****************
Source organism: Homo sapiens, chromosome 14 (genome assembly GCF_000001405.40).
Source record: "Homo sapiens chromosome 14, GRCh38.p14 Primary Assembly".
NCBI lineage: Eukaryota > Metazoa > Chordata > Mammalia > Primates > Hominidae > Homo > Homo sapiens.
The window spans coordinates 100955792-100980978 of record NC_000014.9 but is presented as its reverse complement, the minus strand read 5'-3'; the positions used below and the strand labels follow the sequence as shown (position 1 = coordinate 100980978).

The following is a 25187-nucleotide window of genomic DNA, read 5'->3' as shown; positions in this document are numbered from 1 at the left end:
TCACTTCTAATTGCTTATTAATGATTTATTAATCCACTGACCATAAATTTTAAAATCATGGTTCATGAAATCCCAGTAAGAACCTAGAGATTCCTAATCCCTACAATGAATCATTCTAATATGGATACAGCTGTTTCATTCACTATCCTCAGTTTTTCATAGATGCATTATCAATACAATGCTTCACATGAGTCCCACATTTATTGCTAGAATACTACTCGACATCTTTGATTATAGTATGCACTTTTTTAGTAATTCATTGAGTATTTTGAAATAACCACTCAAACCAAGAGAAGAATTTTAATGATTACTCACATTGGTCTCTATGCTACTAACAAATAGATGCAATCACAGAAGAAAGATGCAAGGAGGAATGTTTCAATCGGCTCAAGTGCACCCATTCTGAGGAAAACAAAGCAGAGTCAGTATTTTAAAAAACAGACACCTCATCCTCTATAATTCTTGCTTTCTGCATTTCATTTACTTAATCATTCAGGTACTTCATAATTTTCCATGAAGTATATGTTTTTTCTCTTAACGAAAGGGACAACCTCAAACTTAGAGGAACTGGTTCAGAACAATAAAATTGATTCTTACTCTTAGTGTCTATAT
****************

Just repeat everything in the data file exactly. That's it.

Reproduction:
Source organism: Homo sapiens, chromosome 14 (genome assembly GCF_000001405.40).
Source record: "Homo sapiens chromosome 14, GRCh38.p14 Primary Assembly".
NCBI lineage: Eukaryota > Metazoa > Chordata > Mammalia > Primates > Hominidae > Homo > Homo sapiens.
The window spans coordinates 100955792-100980978 of record NC_000014.9 but is presented as its reverse complement, the minus strand read 5'-3'; the positions used below and the strand labels follow the sequence as shown (position 1 = coordinate 100980978).

The following is a 25187-nucleotide window of genomic DNA, read 5'->3' as shown; positions in this document are numbered from 1 at the left end:
TCACTTCTAATTGCTTATTAATGATTTATTAATCCACTGACCATAAATTTTAAAATCATGGTTCATGAAATCCCAGTAAGAACCTAGAGATTCCTAATCCCTACAATGAATCATTCTAATATGGATACAGCTGTTTCATTCACTATCCTCAGTTTTTCATAGATGCATTATCAATACAATGCTTCACATGAGTCCCACATTTATTGCTAGAATACTACTCGACATCTTTGATTATAGTATGCACTTTTTTAGTAATTCATTGAGTATTTTGAAATAACCACTCAAACCAAGAGAAGAATTTTAATGATTACTCACATTGGTCTCTATGCTACTAACAAATAGATGCAATCACAGAAGAAAGATGCAAGGAGGAATGTTTCAATCGGCTCAAGTGCACCCATTCTGAGGAAAACAAAGCAGAGTCAGTATTTTAAAAAACAGACACCTCATCCTCTATAATTCTTGCTTTCTGCATTTCATTTACTTAATCATTCAGGTACTTCATAATTTTCCATGAAGTATATGTTTTTTCTCTTAACGAAAGGGACAACCTCAAACTTAGAGGAACTGGTTCAGAACAATAAAATTGATTCTTACTCTTAGTGTCTATAT